Raptors forward Malcolm Miller hasn’t had basketball in his hands with a hoop in front of him in over two months. Read MoreThe slow process of the NBA’s return in Toronto begins in the practice gym — Toronto Sun
Raptors forward Malcolm Miller hasn’t had basketball in his hands with a hoop in front of him in over two months.
So when word came that the Raptors, in conjunction with health officials and local government, had hammered out an agreement that would see the Raptors be able to safely use their practice facility in limited fashion, Miller was the first one requesting entry.
Monday morning he and assistant coach Brittni Donaldson entered the OVO Athletic Centre, were checked in by a single security officer, had their temperature taken by an on-site health official and then filled out a health form before entering the gym.
Once in the gym it was only Donaldson and Miller. The Raptors, under NBA guidelines could have up to as many as four players in the gym at one time to adhere to social distancing mandates, but in an effort to be as careful as possible, the team has opted to allow just one player in at a time with just one on-court coach.
That could change in the coming days, but for now, that’s the format.
For an hour Donaldson put Miller through his paces working on his shooting, his ball handling and not much else for the time being given how long it has been since Miller was actually able to do any basketball activity and the fact that with only two people in the gym, options are limited.
Still, Miller couldn’t say enough about the opportunity.
“It definitely felt strange,” Miller, the third-year forward said of the experience. “I missed it. It was a good experience just to have the basketball in your hands, feel the basketball and just get back to the game you love, even in a different format.
It’s still a good experience.”
For Donaldson there was no trepidation re-entering the working environment that has been closed off to her for more than two months because of the on-going pandemic. She saw the process unfold as the team prepared to safely start bringing their team back to work and she felt fully secure returning to work.
“It’s all completely voluntary for everybody,” she said for both the players and the coaches. “I think we’ve been in contact with everybody in the organization from the top down about this possibility happening, about the facility possibly opening. We’ve covered all of our bases, we’ve been really deliberate about making sure everybody feels safe and we’re taking the extra precautionary steps to go above and beyond even what the NBA mandated. We’re only allowing one player in the gym at a time, we’re not allowing the players to bring their phones in, for example. I felt a sense of comfort just for the work our organization has done logistically to make this as smooth, organized a process as possible.”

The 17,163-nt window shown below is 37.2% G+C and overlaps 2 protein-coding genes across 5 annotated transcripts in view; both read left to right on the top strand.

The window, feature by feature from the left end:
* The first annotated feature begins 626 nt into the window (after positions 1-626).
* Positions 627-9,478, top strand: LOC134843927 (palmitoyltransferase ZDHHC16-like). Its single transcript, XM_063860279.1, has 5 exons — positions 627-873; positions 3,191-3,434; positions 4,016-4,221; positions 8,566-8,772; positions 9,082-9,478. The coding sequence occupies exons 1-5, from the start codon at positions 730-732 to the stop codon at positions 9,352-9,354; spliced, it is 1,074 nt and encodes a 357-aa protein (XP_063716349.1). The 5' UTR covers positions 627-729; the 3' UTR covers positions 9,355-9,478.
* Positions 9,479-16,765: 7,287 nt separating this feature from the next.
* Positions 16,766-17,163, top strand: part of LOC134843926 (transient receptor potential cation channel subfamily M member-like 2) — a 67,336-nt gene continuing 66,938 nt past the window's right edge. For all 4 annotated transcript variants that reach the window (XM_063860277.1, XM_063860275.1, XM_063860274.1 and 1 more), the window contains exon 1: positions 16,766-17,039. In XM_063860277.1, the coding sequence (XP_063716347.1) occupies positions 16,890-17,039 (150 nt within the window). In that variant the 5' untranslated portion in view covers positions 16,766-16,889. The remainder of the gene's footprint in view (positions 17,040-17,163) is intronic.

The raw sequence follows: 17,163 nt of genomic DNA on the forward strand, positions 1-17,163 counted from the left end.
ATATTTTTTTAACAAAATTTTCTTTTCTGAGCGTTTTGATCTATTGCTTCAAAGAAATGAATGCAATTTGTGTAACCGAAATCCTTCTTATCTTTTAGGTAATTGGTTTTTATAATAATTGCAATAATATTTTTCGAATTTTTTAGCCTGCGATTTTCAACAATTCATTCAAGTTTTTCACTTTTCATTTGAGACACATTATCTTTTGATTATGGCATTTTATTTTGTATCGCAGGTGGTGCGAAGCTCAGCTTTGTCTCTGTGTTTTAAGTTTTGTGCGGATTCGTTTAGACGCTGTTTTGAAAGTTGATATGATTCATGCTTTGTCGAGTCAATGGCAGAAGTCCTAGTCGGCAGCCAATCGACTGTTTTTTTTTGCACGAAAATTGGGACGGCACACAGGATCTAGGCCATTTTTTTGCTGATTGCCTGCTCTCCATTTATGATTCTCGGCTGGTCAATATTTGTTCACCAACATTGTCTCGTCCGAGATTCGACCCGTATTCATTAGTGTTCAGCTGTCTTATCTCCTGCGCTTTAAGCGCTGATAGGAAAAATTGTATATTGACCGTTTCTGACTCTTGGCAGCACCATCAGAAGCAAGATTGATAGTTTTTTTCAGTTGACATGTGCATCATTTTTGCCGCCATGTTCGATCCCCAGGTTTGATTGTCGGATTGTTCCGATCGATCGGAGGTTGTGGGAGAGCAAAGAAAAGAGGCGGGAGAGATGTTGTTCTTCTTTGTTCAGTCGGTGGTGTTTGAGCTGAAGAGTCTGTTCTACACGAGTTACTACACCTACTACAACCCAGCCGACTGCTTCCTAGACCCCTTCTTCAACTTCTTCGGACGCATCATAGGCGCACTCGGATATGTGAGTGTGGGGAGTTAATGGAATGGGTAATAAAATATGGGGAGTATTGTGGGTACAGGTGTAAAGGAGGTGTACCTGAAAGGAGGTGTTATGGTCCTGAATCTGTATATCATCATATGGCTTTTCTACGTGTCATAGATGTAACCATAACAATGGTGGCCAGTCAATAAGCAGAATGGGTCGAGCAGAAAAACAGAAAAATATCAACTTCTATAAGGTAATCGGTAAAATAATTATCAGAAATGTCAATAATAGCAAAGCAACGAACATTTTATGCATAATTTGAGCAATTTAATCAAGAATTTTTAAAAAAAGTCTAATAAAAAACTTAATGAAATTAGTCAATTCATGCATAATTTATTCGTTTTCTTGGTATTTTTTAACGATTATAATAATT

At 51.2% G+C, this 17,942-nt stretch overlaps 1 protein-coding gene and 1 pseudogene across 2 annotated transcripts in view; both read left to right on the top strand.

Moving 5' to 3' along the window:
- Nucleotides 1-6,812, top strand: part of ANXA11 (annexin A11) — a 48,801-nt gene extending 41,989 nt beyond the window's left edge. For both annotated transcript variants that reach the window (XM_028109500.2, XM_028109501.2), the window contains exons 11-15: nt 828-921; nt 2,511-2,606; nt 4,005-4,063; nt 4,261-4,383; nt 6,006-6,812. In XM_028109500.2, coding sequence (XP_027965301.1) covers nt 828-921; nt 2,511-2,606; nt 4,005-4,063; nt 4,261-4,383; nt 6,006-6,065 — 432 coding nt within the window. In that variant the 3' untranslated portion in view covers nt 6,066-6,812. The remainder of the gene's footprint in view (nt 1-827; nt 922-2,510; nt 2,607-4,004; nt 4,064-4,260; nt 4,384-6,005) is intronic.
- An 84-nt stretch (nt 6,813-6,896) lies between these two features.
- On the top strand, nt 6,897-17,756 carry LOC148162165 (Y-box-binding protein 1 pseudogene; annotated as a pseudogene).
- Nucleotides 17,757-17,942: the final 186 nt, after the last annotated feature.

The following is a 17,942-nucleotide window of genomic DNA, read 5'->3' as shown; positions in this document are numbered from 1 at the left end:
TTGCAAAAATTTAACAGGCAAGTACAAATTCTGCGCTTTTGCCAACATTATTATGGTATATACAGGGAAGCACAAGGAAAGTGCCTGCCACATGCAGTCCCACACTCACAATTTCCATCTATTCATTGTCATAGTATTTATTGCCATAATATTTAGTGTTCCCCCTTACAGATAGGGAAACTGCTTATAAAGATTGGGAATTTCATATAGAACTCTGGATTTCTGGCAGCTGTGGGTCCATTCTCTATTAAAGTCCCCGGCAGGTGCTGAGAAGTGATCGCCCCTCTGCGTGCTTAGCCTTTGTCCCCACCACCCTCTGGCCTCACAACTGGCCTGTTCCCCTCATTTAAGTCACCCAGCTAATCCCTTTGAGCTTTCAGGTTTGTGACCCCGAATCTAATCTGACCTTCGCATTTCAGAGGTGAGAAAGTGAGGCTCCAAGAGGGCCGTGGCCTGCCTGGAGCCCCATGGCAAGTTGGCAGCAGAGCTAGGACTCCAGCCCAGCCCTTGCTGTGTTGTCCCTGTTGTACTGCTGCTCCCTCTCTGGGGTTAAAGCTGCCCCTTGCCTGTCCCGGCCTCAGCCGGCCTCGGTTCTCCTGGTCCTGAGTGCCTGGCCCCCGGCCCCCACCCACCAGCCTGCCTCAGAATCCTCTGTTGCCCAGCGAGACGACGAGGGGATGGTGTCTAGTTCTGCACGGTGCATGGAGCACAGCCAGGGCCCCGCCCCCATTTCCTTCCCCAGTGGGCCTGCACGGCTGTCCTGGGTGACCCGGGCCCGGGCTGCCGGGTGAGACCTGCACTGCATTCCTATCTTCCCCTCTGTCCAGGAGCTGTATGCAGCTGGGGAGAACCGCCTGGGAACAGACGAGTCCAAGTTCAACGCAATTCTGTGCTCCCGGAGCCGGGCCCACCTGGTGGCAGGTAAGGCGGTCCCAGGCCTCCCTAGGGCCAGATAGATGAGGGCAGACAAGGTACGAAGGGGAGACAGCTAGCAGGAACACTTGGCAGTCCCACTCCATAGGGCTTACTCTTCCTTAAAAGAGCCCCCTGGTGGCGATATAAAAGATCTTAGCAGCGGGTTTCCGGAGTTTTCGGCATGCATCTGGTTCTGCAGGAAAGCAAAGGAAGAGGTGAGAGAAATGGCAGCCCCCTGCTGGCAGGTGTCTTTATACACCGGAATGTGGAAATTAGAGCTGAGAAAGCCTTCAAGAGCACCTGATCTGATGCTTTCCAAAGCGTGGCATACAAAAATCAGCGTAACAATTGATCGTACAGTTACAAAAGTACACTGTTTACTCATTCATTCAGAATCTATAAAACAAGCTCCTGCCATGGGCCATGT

Miller, whose off-season home is in Gaithersberg, Maryland chose to remain in Toronto since the league shut down back in early March because there wasn’t the access to a private gym or facility where he could work out.
He stayed in Toronto and got his workouts in at home whether that was his own P90X program or the group yoga sessions via video the Raptors do a couple of mornings a week. He also has the stationary bike the team delivered to this Toronto digs and a bench and weights.
But he had no where to actually get up shots or play basketball so on Monday, while just a small step in the broader scheme of a return to work, was still very big for him.
“I wouldn’t say it was a race but I definitely requested to be first,” he said of getting his time in the re-opened team practice gym. “I like to always be in there early, get my work done. Been heavy on the piano and into video games (lately) so that gives me a little extra time for that.
“Just trying to get back to a normal routine,” he said. “During the season, we’d come into the gym before 11 o’clock, before 12 o’clock to get our work in so I’m just trying to make it feel as normal as possible.”
Miller says the plan is to take advantage of the opportunity four or five times a week. Again this is strictly voluntary. Teams cannot pressure players into these workouts. Chris Paul, president of the Players’ Association took care of that when he mentioned it to commissioner Adam Silver on a conference call last week.
Silver at the time said such a move by any team would be “disheartening” and assured Paul and the rest of the players on the call that he would reiterate this to all team management groups.
Miller said he was surprised how quickly his jumper came back but admitted his dribbling skills (his handle) wasn’t quite what it had been before the pandemic shut down sports worldwide.
As it stands right now about half the team is in Toronto and as of Wednesday about half of those had decided to take the opportunity to get some shots up. That could change at any point.
“I think that’s kind of fluid, you know, It’s kind of day by day,” Donaldson said. “We take a poll of who would be interested in coming in and we try to put out a schedule but obviously it’s all voluntary, there’s no pressure, no repercussions if somebody doesn’t want to come in. We’re just trying to keep a rolling a schedule and keep it as organized as possible.”